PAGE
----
Question: I have Medicare. Do I have to get Affordable Care Act?
Answer: If you have Medicare Part A (Hospital Insurance), you are considered covered under the Affordable Care Act. If you only have Medicare Part B (Medical Insurance), you aren’t considered to have minimum essential coverage. That means you have to pay the affordable care act penalty for people who don’t have necessary insurance coverage.
Medicare’s annual Open Enrollment Period (October 15-December 7).
Question: Do I have to pay a penalty if I have no insurance (No Obamacare or No Affordable Care Act?)
Answer: If you do not qualify for an exemption from Affordable Care Act and decide not to buy insurance, you will have to pay a penalty.
In 2014, the penalty is 1 percent of your annual household income or a fee of $95, whichever is greater. There is a cap of the 1 percent penalty. Imagine Bill Gates not having insurance and penalty a 1% penalty on his income. The maximum penalty is the premium for your household size for the national average of the Bronze plan. For 2014, the maximum annual penalty was $2,448 per individual up to $12,240 for families of five or more.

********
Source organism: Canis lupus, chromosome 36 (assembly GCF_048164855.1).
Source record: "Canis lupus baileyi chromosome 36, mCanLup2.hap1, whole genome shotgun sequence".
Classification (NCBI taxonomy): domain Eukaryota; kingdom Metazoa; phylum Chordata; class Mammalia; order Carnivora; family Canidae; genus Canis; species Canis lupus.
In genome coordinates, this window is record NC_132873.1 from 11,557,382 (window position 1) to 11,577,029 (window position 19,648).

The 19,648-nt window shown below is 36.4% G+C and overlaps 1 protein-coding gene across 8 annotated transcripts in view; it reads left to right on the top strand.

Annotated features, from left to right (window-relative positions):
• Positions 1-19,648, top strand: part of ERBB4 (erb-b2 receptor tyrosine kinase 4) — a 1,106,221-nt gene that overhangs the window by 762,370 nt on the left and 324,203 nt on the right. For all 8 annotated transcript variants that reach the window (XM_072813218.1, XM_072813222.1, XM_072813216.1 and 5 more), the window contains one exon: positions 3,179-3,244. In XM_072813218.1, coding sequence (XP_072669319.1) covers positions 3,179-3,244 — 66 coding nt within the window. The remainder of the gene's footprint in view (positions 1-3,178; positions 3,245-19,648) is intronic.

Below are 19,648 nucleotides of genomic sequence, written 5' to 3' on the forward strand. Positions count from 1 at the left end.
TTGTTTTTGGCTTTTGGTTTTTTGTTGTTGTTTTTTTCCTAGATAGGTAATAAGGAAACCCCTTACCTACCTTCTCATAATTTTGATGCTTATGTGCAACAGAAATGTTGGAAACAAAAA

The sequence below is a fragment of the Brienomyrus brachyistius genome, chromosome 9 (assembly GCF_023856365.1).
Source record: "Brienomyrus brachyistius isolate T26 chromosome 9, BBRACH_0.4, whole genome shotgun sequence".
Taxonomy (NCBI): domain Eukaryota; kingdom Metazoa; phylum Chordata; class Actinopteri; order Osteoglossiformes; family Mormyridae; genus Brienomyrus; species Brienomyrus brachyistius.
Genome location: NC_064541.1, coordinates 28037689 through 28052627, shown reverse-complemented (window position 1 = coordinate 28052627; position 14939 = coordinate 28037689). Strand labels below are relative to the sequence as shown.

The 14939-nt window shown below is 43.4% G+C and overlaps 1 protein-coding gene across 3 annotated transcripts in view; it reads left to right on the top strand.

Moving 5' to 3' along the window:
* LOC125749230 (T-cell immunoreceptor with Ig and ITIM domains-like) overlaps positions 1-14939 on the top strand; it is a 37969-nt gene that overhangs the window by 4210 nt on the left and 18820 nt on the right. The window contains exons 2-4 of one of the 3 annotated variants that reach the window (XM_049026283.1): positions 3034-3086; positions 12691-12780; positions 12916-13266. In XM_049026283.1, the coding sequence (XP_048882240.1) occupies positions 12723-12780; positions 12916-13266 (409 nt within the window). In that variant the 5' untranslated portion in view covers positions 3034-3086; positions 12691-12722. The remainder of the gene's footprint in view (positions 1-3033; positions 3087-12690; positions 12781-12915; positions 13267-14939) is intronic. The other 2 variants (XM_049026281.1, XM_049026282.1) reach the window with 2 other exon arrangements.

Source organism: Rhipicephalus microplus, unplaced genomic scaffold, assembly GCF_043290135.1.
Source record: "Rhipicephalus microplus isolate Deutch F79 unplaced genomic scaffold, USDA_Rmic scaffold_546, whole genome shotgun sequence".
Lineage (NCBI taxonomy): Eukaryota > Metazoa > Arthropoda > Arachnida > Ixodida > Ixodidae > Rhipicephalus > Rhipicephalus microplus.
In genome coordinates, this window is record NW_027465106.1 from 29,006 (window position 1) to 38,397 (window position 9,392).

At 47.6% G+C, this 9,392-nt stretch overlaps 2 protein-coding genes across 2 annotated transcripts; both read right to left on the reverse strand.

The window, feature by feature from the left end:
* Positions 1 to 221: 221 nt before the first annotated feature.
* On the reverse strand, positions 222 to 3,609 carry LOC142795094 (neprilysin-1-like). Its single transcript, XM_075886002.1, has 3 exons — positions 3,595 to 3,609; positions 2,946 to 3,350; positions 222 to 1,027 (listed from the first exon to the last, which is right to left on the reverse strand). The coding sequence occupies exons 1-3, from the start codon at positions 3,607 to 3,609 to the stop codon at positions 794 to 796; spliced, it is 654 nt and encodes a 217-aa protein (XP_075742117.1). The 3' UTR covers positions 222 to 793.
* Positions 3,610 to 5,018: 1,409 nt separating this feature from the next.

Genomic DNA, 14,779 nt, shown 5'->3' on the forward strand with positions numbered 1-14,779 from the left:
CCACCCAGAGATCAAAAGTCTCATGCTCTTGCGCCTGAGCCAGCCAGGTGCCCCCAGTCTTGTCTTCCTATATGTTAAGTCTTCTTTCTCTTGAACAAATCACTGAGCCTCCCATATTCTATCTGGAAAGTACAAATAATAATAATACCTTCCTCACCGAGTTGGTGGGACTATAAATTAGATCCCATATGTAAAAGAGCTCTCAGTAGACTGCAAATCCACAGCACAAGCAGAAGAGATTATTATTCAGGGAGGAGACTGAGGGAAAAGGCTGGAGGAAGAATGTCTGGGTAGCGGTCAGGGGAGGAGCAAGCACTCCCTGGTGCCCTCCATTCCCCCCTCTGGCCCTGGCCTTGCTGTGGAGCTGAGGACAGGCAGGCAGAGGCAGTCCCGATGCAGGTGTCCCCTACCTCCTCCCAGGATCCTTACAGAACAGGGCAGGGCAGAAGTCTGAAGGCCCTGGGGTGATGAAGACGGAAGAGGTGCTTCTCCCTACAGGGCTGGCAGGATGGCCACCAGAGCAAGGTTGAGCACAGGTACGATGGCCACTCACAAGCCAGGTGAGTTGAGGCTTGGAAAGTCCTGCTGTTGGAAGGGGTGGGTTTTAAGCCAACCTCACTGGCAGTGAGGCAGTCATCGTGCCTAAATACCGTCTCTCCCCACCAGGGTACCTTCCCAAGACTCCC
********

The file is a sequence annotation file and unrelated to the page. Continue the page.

One of Affordable Care Act main goal is reducing the number of uninsured Americans. In 2000, there were about 38 million Americans without insurance. With the recession from 2009 to 2010, the number of uninsured American spike to 50 million!
The most controversial part of Affordable Care Act/Obama Care is the “individual mandate”. For the first time in American history, the federal government is requiring most Americans to have health insurance. Starting in January 2014, individuals will be required to have health insurance that qualifies as minimum essential coverage or risk paying a tax penalty for every month they are uninsured.
Anyone who doesn’t have medical insurance by March 31 will have to pay a $95 penalty, or 1 percent of their annual income, whichever is greater. And the penalty will rise by 2016, when the penalty will be 2.5 percent of your annual income or $695.